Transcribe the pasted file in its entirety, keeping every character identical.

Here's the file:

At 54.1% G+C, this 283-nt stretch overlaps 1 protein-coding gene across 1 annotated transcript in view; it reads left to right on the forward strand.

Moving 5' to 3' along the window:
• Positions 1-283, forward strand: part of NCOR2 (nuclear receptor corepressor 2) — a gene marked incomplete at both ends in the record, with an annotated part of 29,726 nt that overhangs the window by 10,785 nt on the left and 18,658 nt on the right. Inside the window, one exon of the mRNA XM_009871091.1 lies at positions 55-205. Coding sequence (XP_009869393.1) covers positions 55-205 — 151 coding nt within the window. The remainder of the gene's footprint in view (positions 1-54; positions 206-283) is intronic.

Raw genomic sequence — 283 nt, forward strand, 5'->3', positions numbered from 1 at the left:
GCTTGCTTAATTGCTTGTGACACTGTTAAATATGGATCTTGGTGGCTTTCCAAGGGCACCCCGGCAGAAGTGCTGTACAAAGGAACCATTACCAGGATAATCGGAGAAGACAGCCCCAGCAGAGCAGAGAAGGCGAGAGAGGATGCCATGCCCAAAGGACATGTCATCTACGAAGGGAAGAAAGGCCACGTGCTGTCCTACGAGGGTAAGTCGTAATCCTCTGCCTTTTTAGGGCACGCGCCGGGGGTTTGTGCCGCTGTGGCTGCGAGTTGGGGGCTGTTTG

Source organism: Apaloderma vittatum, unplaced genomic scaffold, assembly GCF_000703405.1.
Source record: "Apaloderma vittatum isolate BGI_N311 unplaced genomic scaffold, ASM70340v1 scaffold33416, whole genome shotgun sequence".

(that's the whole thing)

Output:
At 54.1% G+C, this 283-nt stretch overlaps 1 protein-coding gene across 1 annotated transcript in view; it reads left to right on the forward strand.

Moving 5' to 3' along the window:
• Positions 1-283, forward strand: part of NCOR2 (nuclear receptor corepressor 2) — a gene marked incomplete at both ends in the record, with an annotated part of 29,726 nt that overhangs the window by 10,785 nt on the left and 18,658 nt on the right. Inside the window, one exon of the mRNA XM_009871091.1 lies at positions 55-205. Coding sequence (XP_009869393.1) covers positions 55-205 — 151 coding nt within the window. The remainder of the gene's footprint in view (positions 1-54; positions 206-283) is intronic.

Raw genomic sequence — 283 nt, forward strand, 5'->3', positions numbered from 1 at the left:
GCTTGCTTAATTGCTTGTGACACTGTTAAATATGGATCTTGGTGGCTTTCCAAGGGCACCCCGGCAGAAGTGCTGTACAAAGGAACCATTACCAGGATAATCGGAGAAGACAGCCCCAGCAGAGCAGAGAAGGCGAGAGAGGATGCCATGCCCAAAGGACATGTCATCTACGAAGGGAAGAAAGGCCACGTGCTGTCCTACGAGGGTAAGTCGTAATCCTCTGCCTTTTTAGGGCACGCGCCGGGGGTTTGTGCCGCTGTGGCTGCGAGTTGGGGGCTGTTTG

Source organism: Apaloderma vittatum, unplaced genomic scaffold, assembly GCF_000703405.1.
Source record: "Apaloderma vittatum isolate BGI_N311 unplaced genomic scaffold, ASM70340v1 scaffold33416, whole genome shotgun sequence".